A Manual of American Ideas: Designed 1st. for the Use of Schools, 2d. for the Instruction of Foreigners Seeking Naturalization, 3d. for the Use of Citizens (Classic Reprint)
Fb&c Limited, 27.11.2017 - 360 Seiten
Excerpt from A Manual of American Ideas: Designed 1st. For the Use of Schools, 2d. For the Instruction of Foreigners Seeking Naturalization, 3d. For the Use of Citizens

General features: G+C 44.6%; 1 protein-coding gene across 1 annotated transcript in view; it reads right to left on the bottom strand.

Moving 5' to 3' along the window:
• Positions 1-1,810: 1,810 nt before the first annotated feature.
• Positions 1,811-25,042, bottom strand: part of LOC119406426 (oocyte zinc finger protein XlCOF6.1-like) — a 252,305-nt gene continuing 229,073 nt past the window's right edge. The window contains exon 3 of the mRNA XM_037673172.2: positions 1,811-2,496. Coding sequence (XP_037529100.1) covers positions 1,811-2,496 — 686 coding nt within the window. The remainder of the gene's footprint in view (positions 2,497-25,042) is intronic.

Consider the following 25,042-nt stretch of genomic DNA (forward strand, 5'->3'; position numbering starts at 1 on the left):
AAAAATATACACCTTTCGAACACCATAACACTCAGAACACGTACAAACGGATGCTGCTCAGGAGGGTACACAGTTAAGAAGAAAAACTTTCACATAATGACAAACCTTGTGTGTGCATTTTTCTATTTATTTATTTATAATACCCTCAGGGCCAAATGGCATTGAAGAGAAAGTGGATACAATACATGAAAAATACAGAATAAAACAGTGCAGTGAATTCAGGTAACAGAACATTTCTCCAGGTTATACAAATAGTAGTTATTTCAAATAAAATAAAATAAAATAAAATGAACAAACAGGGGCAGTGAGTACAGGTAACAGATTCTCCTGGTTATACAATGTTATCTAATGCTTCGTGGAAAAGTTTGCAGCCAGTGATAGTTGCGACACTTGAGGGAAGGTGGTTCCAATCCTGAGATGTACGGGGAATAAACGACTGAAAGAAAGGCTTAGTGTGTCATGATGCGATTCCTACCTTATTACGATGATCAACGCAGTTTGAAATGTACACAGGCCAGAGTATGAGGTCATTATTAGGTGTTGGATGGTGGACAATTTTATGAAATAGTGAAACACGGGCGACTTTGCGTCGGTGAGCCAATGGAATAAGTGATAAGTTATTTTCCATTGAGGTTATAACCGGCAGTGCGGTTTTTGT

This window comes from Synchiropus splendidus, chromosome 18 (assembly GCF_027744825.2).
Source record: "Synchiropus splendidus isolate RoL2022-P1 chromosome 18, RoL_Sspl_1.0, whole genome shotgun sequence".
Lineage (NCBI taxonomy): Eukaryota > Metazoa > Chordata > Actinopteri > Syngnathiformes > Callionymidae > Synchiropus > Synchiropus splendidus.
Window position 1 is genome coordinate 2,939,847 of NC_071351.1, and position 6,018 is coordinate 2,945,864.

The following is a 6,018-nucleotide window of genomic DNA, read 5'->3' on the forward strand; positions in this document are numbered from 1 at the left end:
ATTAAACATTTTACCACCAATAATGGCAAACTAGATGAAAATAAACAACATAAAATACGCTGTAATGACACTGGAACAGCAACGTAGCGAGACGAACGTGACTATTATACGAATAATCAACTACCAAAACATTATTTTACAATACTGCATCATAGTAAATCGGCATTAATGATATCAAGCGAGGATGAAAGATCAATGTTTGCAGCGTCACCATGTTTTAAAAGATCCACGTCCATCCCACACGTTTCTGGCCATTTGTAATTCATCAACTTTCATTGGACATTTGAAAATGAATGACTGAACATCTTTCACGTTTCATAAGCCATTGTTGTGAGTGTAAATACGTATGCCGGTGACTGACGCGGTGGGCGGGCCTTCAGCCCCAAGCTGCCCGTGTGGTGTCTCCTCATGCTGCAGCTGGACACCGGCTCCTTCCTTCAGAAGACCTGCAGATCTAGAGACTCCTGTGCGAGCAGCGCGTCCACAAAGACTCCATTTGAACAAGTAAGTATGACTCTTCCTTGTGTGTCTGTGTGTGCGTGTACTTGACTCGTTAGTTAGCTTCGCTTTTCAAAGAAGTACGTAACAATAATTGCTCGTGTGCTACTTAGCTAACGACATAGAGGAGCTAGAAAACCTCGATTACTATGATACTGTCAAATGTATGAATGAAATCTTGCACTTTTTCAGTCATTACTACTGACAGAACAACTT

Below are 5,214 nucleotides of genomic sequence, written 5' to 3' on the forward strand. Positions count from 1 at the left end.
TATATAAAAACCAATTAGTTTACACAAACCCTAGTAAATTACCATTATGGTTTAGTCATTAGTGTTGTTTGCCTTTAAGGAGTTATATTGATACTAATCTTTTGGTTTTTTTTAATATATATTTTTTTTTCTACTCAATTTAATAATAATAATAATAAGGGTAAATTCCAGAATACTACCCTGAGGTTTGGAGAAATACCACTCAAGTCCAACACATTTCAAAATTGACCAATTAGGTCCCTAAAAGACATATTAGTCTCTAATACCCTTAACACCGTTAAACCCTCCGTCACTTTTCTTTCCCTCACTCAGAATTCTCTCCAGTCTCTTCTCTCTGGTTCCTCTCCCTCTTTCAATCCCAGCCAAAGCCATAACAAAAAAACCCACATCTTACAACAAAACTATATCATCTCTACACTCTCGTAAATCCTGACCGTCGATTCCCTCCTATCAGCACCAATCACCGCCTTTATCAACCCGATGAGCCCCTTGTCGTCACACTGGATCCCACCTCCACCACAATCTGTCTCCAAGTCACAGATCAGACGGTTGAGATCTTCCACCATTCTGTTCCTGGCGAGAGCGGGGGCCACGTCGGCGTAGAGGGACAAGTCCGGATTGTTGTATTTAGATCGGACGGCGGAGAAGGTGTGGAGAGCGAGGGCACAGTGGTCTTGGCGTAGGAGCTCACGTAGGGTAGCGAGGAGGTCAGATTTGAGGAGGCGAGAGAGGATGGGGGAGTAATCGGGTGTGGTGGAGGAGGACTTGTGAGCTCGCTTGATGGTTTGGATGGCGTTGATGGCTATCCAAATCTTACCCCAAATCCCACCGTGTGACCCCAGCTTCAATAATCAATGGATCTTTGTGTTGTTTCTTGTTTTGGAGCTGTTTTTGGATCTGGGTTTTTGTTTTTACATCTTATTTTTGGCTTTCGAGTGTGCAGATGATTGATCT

The two ideas above referred to as undergoing recent change, relate to the methods of appointment to office, and to foreign immigration. The movement known as Civil Service Reform has taken the shape of Federal law, and may be said to have now supplanted the old idea expressed in Art. VIII of the Massachusetts Bill of Rights - at least so far as subordinate executive officers are concerned. A cen tury ago, while the impressions left on the colonial mind by the aris tocratic institutions of England were yet fresh, there was reason to fear that long continuance in office might result in the formation of a permanent governing class. But population was then sparse, and the duties of office so few and simple that almost any one could perform them respectably. How different now, when long practice, preceded by good education are absolutely necessary for the satisfactory dispatch of our enormous public business: when wholesale and frequent changes in the clerical service, would be fatal to the best interests of the country: and when the practice of the Jacksonian maxim, to the victors belong the spoils, has for several decades filled all offices with professional politicians as a reward for corrupt party service, and with but small regard to the honesty or efficiency of the appointees. We now confine the changes made by elections in the Federal Execu tive to the heads of departments only, while all subordinates hold their places during good behavior: and new appointments are required to be made after examination as to character, education, and fit ness for the place, but without regard to party politics a consum mation devoutly to be wished.
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